Gardiner Deputy Clerk Alisha Ballard processes requests for absentee ballots Tuesday at City Hall. On the first day requests for absentee ballots the City of Gardiner processed 88 online requests and are waiting for another 22 requests to be verified. Andy Molloy/Kennebec Journal

Just one day after the Maine Secretary of State website opened up for absentee ballot requests, more than 20,000 people had already submitted their information.

That also held true in central Maine, as town and city clerks were also seeing an influx of requests. Despite the expected large absentee ballot turnout, however, local officials expect election results to be ready at a normal time for the Nov. 3 general election.

Kelly Gooldrup, Augusta’s new city clerk, said the city had 2,000 absentee ballots in July and was expecting more in November. As of 2 p.m. Tuesday, the city had received 605 absentee ballot requests.

It definitely bogs things down when you’re trying to process those and still do all the other duties,” she said. “We have five out front right now waiting on customers and processing the ballots.”

Gooldrup said each application takes between five and 10 minutes to process, even before the city receives its ballots. She said most of the election work will happen before in-person voting.

I think on election night, it will probably be pretty basic (and) standard,” Gooldrup said. “(Absentee ballots) will be processed early so it won’t hold up getting the results that night.”

Gooldrup was formerly the city clerk in Gardiner, where city office staff are divvying up the job. Gardiner Deputy Clerk Alisha Ballard said she was handling the processing of absentee ballots Tuesday, where she was up to 150 total.

Ballard said the noticeable effect of Gooldrup’s departure is simply the number of people helping customers and doing election work in the office.

“We’re just down one person,” she said. “It’s stuff that we’ve been doing but it’s just an added duty on top of everything else during tax season.”

On Monday, the state’s online absentee ballot application system was up and running. Using the tool, Maine voters living in the United States can apply for an absentee ballot online by filling out an electronic request form. Those applications are forwarded to municipal offices, where they are processed and mailed back to the applicant in early October. Voters can also return the ballot to their municipality’s office.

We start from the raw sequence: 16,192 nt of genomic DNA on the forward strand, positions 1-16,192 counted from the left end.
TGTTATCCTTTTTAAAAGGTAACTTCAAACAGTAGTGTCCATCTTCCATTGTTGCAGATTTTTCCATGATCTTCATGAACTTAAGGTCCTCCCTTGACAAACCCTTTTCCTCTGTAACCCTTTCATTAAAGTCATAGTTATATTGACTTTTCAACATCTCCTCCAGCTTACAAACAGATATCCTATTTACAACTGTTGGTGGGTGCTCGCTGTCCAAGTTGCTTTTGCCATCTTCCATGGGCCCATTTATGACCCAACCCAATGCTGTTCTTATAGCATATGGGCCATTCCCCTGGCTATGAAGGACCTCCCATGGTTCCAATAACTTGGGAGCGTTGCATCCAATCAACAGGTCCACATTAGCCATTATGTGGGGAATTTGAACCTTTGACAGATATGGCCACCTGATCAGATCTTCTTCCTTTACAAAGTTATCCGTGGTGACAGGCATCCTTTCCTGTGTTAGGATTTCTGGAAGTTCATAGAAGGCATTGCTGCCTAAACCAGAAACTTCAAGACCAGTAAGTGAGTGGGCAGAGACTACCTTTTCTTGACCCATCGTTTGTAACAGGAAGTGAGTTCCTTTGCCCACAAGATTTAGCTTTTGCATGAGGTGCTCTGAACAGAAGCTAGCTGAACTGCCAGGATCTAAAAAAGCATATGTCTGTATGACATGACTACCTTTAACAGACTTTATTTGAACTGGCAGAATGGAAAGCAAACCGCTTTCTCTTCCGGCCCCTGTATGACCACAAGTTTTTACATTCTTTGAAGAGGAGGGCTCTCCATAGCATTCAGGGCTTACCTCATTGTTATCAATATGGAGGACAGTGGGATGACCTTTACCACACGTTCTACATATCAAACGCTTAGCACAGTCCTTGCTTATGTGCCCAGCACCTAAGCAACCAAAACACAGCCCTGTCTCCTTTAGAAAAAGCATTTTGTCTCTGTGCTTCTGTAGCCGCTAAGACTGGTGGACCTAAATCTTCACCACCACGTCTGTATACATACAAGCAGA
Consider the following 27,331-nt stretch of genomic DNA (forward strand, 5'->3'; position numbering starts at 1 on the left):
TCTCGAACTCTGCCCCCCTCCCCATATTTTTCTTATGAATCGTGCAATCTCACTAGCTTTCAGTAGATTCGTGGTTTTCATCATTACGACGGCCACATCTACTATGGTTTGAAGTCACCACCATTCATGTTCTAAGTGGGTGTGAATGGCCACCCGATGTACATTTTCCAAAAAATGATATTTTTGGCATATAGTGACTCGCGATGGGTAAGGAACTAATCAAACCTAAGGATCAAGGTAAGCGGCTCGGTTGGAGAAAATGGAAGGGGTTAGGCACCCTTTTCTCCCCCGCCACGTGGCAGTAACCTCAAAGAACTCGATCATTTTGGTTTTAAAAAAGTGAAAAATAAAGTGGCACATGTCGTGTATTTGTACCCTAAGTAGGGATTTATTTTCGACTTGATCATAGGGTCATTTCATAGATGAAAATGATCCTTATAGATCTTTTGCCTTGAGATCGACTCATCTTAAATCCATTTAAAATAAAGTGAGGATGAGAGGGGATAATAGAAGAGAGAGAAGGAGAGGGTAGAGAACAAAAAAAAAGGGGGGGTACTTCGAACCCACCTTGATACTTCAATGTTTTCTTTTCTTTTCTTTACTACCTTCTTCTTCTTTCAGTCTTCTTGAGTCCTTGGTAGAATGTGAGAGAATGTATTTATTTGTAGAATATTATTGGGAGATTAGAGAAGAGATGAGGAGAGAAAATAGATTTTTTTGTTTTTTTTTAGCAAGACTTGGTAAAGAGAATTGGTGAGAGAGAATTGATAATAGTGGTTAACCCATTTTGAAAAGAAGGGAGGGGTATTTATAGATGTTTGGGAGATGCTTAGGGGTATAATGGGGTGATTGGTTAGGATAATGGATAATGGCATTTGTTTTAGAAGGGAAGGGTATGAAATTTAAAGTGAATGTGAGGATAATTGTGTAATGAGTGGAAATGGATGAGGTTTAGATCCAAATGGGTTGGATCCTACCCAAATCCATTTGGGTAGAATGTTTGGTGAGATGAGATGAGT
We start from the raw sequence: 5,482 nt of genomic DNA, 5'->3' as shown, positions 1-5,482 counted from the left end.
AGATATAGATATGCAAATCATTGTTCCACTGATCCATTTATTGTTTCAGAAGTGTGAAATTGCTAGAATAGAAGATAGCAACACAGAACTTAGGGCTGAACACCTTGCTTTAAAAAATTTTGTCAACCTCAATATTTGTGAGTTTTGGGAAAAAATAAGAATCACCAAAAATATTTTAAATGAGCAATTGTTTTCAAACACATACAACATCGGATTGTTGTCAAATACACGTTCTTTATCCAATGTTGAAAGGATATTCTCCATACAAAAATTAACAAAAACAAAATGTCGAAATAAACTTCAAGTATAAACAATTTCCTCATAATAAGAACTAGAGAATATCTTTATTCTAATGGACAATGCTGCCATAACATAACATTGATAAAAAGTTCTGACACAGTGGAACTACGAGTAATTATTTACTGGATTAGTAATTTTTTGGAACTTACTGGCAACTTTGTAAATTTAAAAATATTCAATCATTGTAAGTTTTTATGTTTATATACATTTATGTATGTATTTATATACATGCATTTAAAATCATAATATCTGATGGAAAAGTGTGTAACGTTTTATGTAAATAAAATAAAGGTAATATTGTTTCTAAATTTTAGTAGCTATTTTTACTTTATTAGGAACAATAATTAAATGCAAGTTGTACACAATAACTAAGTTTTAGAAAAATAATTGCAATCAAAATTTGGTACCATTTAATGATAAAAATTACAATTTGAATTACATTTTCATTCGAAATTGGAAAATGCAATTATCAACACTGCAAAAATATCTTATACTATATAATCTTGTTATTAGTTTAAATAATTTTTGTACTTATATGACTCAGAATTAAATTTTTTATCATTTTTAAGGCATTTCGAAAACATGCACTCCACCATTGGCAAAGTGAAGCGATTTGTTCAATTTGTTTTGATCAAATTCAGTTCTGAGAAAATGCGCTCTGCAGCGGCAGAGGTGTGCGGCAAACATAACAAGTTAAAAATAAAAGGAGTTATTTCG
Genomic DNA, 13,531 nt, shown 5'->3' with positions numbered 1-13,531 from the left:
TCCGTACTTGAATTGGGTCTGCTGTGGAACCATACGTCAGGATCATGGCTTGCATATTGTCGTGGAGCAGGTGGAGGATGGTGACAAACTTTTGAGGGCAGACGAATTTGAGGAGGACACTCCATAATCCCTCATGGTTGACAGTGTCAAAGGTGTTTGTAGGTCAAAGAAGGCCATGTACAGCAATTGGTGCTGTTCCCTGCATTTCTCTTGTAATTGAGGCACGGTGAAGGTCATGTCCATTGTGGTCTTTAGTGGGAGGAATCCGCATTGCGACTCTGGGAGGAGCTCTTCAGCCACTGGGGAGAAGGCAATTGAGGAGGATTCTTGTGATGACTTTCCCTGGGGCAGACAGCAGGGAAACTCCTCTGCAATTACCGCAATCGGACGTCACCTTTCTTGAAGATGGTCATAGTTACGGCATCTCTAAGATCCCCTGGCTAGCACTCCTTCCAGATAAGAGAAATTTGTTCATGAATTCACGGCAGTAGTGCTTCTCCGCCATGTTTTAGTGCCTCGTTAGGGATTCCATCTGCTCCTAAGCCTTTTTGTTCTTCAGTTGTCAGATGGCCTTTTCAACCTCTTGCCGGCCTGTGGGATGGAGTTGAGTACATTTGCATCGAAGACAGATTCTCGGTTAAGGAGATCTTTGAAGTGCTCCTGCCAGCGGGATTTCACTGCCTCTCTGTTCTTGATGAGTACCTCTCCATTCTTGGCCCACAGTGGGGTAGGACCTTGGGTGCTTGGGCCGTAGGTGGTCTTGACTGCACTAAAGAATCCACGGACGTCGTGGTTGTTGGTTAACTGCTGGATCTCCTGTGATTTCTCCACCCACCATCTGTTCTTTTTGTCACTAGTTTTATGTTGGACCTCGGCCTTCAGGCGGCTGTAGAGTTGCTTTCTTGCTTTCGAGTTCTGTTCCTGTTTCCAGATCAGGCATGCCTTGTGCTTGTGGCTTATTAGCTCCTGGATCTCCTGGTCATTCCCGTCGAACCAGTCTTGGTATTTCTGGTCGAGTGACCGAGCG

In July, Maine voters broke records by casting more than 200,000 votes by absentee ballot. Secretary of State Matthew Dunlap estimated that number will balloon to 600,000 in November. Despite an overhaul to the United States Postal Service, he said ballot delivery was not an “acute” concern of his ahead of the election.

On Tuesday, Dunlap tweeted that Mainers requested more than 20,000 absentee ballots in the first day.

Kristen Muszynski, Dunlap’s spokeswoman, said applicants should receive absentee ballots by Oct. 3, or 30 days before the election and urged absentee voters to mail their ballots no later than seven days before the Nov. 3 election because of possible delays experienced by the U.S. Postal Service.

That sentiment was echoed by Steve Doherty, Northeast area strategic communications specialist for the U.S. Postal Service.

“It’s recommended that voters mail their ballots one week prior to election day,” he said. “We do expect higher than normal ballots by mail, but we’re equipped to handle them.”

The City Clerk’s office in City Hall on Wednesday in Waterville. The office recently bought a box for absentee ballots so residents can drop off their ballots without mailing them. Rich Abrahamson/Morning Sentinel Buy this Photo

Waterville City Clerk Patti Dubois said the easiest way to sign up for an absentee ballot is to go to the town’s website, print out an application form and mail it to the town office. She said the state’s application service requires extra steps for the office, like signing into a separate database from municipal records to confirm the application.

“I would just urge people to request it early,” Dubois said.

She doesn’t expect any delays in results, as clerks will begin counting absentee ballots the weekend before the election. Dubois said if people are confused about the process of absentee voting, they should call their municipal office.

“There’s a lot of misinformation out there,” she said. “Just come straight to the horse’s mouth and get the answers.”

In Skowhegan, Town Clerk Gail Pelotte said 905 of the town’s 1,523 voters in July voted absentee. She said officials took 20 to 25 requests over the phone yesterday and plan to count absentee ballots as early as Oct. 30.

Pelotte said late absentee ballot requests put a strain on municipal officials.

They did away with having a deadline to request and come in,” she said. “We had people coming in and voting the day before the election. It’s a good thing for them, but … it is taxing for town clerks.”

Pelotte said the town recently bought a box for ballots so residents can drop off their ballots without mailing them.

It’s going to be a great asset for this election for us because they’re not going to have to mail in,” she said.

Joan Hayward, the registrar of voters in Washington, said Tuesday that the town had 200 absentee voters in July, which is five times as many compared to pre-pandemic elections. She said the town has fielded 20 requests for absentee ballots already, a number she expects to grow to 400 or 450.

Hayward said the town will likely take two days before the election to process absentee ballots, and she expected no delays with results.

“We have a good system here,” she said. “I think the way Maine will handle the election will be perfectly fine.”

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